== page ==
Yugendree Naidoo and Caitlin Ross
The Congress of South African Trade Unions (Cosatu) in the Western Cape this week threatened strike action if the Democratic Alliance (DA) did not form a coalition government in the province.
The DA captured 51.46% of the Western Cape vote in last Wednesday’s elections, putting it in control of the province. It trounced the ANC, who managed 31.55%, down from 45.25% in 2004.
In a press release issued on Tuesday, Cosatu provincial secretary Tony Ehrenreich cautioned the DA against continuing their agenda of “perpetuating white privilege in the province”.
Ehrenreich said Cosatu wanted to remind the DA that the party did not represent at least 48% of the electorate and very few of the African voters in the province.
“Therefore good governance will dictate that the African communities are brought into government,” said Ehrenreich.
He called for all major political parties to form part of a coalition government in the Western Cape.
But DA executive director of marketing and communications Paul Boughey said Ehrenreich’s comments misunderstood the process of democracy. He said the people of the Western Cape had spoken in a fair and free electoral process.
He said Zille, the premier-elect for the Western Cape, would never enter into a coalition with the ANC or their alliance partners since she wanted to lead the people of South Africa by showing what she could offer, he said.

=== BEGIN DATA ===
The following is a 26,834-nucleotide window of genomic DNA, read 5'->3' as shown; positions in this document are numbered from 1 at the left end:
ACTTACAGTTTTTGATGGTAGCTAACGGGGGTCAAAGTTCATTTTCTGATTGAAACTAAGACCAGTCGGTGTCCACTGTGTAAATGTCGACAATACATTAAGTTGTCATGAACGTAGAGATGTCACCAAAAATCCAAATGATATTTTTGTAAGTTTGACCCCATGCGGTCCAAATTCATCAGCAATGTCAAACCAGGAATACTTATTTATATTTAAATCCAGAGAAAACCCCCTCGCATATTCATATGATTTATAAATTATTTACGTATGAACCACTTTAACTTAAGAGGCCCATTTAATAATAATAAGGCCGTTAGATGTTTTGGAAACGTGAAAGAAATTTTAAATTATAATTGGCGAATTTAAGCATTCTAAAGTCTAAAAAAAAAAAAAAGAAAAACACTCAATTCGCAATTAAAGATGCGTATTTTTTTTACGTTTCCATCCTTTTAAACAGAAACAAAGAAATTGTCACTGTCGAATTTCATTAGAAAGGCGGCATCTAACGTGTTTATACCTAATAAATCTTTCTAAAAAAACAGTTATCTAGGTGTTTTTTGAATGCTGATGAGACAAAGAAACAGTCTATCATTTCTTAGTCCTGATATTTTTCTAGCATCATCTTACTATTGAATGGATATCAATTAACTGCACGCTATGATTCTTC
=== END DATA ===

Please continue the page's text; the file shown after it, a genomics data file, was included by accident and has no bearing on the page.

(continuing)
ANC spokesperson Garth Strachan was not available for comment.
Analysts agree all eyes will be on the DA’s delivery track record over the next five years as it seeks to capitalise on being in control of the City of Cape Town and the Western Cape.
The division between a DA city and an ANC provincial government has previously caused tensions in the delivery of services, especially in the area of housing in Cape Town, where there is a staggering backlog of 400,000. Analysts believe if the DA is to grow its vote it will have to convince township voters of its credentials.
UCT political science lecturer Zwelethu Jolobe said every party who had controlled the city had been confronted with the same problem – that of bridging the yawning divide.
“None of them have been able to redistribute the wealth,” he said.
With the DA running the city and the ANC the province, he said troubles had arisen around where jurisdiction on various issues lay.
He said housing was the “fundamental issue” with the fight over where control should be.
“If the DA coalition controls the province we can expect better synergy, with the same interests and priorities,” he said.
However, Development Action Group (DAG) CEO Kailash Bhana said the problems occured at a more fundamental level, and current developments only served to perpetuate “Apartheid-style thinking”.
“The planning replicates (Apartheid-style thinking) in that it keeps the poor relegated to the outskirts of the city,” she said, giving the example of mass housing developments taking place in Bluedowns, Delft and Joe Slovo.
Housing developments in ghettos on the periphery of the city kept the poor out and prevented them from accessing the infrastructure benefits the city had to offer.
“To what extent do politicians – and not necessarily the DA coalition, the ANC too – champion an integrated and inclusive city instead of bowing to the pressures of the status quo?” she asked. — West Cape News